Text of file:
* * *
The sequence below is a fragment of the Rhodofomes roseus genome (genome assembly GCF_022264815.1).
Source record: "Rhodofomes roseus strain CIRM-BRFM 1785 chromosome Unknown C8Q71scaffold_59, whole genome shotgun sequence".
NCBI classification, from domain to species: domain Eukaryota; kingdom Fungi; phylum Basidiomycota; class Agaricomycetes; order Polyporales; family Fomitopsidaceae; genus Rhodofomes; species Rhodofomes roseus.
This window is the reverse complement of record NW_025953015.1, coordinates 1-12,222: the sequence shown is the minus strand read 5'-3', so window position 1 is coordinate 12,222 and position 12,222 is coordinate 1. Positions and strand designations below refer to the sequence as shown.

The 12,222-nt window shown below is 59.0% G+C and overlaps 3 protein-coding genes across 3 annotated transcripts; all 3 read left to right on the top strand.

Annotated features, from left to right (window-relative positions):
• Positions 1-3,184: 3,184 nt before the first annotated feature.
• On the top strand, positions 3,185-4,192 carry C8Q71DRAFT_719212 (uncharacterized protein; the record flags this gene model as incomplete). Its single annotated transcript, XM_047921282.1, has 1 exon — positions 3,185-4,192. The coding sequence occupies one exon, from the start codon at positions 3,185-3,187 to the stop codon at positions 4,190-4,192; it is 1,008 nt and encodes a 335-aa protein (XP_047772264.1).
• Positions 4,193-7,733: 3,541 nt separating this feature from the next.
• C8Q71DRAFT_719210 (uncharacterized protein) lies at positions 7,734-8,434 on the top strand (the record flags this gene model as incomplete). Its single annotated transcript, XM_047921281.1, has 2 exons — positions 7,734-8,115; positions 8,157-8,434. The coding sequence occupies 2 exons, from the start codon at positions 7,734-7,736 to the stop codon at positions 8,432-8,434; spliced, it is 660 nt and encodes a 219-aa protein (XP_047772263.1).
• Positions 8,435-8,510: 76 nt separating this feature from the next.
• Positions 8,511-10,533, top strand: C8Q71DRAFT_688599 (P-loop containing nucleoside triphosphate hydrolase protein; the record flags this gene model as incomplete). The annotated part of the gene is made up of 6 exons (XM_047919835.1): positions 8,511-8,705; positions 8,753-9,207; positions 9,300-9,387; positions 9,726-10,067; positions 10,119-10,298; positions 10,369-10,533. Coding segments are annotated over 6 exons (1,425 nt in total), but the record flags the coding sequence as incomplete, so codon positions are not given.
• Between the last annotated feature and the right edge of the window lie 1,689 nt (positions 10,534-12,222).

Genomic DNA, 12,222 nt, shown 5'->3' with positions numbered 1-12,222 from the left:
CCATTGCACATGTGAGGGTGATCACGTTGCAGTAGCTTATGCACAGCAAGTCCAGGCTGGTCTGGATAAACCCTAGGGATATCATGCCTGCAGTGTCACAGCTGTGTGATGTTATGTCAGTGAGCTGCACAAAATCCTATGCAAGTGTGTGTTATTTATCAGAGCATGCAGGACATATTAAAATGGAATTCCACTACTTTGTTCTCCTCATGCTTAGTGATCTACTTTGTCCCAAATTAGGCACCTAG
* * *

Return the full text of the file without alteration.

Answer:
The sequence below is a fragment of the Rhodofomes roseus genome (genome assembly GCF_022264815.1).
Source record: "Rhodofomes roseus strain CIRM-BRFM 1785 chromosome Unknown C8Q71scaffold_59, whole genome shotgun sequence".
NCBI classification, from domain to species: domain Eukaryota; kingdom Fungi; phylum Basidiomycota; class Agaricomycetes; order Polyporales; family Fomitopsidaceae; genus Rhodofomes; species Rhodofomes roseus.
This window is the reverse complement of record NW_025953015.1, coordinates 1-12,222: the sequence shown is the minus strand read 5'-3', so window position 1 is coordinate 12,222 and position 12,222 is coordinate 1. Positions and strand designations below refer to the sequence as shown.

The 12,222-nt window shown below is 59.0% G+C and overlaps 3 protein-coding genes across 3 annotated transcripts; all 3 read left to right on the top strand.

Annotated features, from left to right (window-relative positions):
• Positions 1-3,184: 3,184 nt before the first annotated feature.
• On the top strand, positions 3,185-4,192 carry C8Q71DRAFT_719212 (uncharacterized protein; the record flags this gene model as incomplete). Its single annotated transcript, XM_047921282.1, has 1 exon — positions 3,185-4,192. The coding sequence occupies one exon, from the start codon at positions 3,185-3,187 to the stop codon at positions 4,190-4,192; it is 1,008 nt and encodes a 335-aa protein (XP_047772264.1).
• Positions 4,193-7,733: 3,541 nt separating this feature from the next.
• C8Q71DRAFT_719210 (uncharacterized protein) lies at positions 7,734-8,434 on the top strand (the record flags this gene model as incomplete). Its single annotated transcript, XM_047921281.1, has 2 exons — positions 7,734-8,115; positions 8,157-8,434. The coding sequence occupies 2 exons, from the start codon at positions 7,734-7,736 to the stop codon at positions 8,432-8,434; spliced, it is 660 nt and encodes a 219-aa protein (XP_047772263.1).
• Positions 8,435-8,510: 76 nt separating this feature from the next.
• Positions 8,511-10,533, top strand: C8Q71DRAFT_688599 (P-loop containing nucleoside triphosphate hydrolase protein; the record flags this gene model as incomplete). The annotated part of the gene is made up of 6 exons (XM_047919835.1): positions 8,511-8,705; positions 8,753-9,207; positions 9,300-9,387; positions 9,726-10,067; positions 10,119-10,298; positions 10,369-10,533. Coding segments are annotated over 6 exons (1,425 nt in total), but the record flags the coding sequence as incomplete, so codon positions are not given.
• Between the last annotated feature and the right edge of the window lie 1,689 nt (positions 10,534-12,222).

Genomic DNA, 12,222 nt, shown 5'->3' with positions numbered 1-12,222 from the left:
CCATTGCACATGTGAGGGTGATCACGTTGCAGTAGCTTATGCACAGCAAGTCCAGGCTGGTCTGGATAAACCCTAGGGATATCATGCCTGCAGTGTCACAGCTGTGTGATGTTATGTCAGTGAGCTGCACAAAATCCTATGCAAGTGTGTGTTATTTATCAGAGCATGCAGGACATATTAAAATGGAATTCCACTACTTTGTTCTCCTCATGCTTAGTGATCTACTTTGTCCCAAATTAGGCACCTAG